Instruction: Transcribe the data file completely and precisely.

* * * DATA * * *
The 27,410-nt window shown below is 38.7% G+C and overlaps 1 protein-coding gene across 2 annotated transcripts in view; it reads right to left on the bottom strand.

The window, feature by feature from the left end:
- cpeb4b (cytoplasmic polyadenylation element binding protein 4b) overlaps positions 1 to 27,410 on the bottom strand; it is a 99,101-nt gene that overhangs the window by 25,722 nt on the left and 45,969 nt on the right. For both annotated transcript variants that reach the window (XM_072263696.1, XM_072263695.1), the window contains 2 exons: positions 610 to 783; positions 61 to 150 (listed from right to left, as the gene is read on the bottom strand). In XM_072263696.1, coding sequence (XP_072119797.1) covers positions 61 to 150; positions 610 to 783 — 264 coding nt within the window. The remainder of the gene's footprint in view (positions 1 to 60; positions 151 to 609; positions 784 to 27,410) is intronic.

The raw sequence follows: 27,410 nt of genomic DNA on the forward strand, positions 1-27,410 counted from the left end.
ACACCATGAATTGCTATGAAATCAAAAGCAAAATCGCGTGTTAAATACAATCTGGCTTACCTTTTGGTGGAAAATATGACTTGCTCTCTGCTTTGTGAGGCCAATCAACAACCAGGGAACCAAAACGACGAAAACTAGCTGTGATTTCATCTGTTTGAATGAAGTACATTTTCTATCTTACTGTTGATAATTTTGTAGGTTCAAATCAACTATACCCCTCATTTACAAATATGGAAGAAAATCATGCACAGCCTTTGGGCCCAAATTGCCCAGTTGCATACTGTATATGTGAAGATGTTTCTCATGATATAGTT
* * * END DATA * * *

The 27,410-nt window shown below is 38.7% G+C and overlaps 1 protein-coding gene across 2 annotated transcripts in view; it reads right to left on the bottom strand.

The window, feature by feature from the left end:
- cpeb4b (cytoplasmic polyadenylation element binding protein 4b) overlaps positions 1 to 27,410 on the bottom strand; it is a 99,101-nt gene that overhangs the window by 25,722 nt on the left and 45,969 nt on the right. For both annotated transcript variants that reach the window (XM_072263696.1, XM_072263695.1), the window contains 2 exons: positions 610 to 783; positions 61 to 150 (listed from right to left, as the gene is read on the bottom strand). In XM_072263696.1, coding sequence (XP_072119797.1) covers positions 61 to 150; positions 610 to 783 — 264 coding nt within the window. The remainder of the gene's footprint in view (positions 1 to 60; positions 151 to 609; positions 784 to 27,410) is intronic.

The raw sequence follows: 27,410 nt of genomic DNA on the forward strand, positions 1-27,410 counted from the left end.
ACACCATGAATTGCTATGAAATCAAAAGCAAAATCGCGTGTTAAATACAATCTGGCTTACCTTTTGGTGGAAAATATGACTTGCTCTCTGCTTTGTGAGGCCAATCAACAACCAGGGAACCAAAACGACGAAAACTAGCTGTGATTTCATCTGTTTGAATGAAGTACATTTTCTATCTTACTGTTGATAATTTTGTAGGTTCAAATCAACTATACCCCTCATTTACAAATATGGAAGAAAATCATGCACAGCCTTTGGGCCCAAATTGCCCAGTTGCATACTGTATATGTGAAGATGTTTCTCATGATATAGTT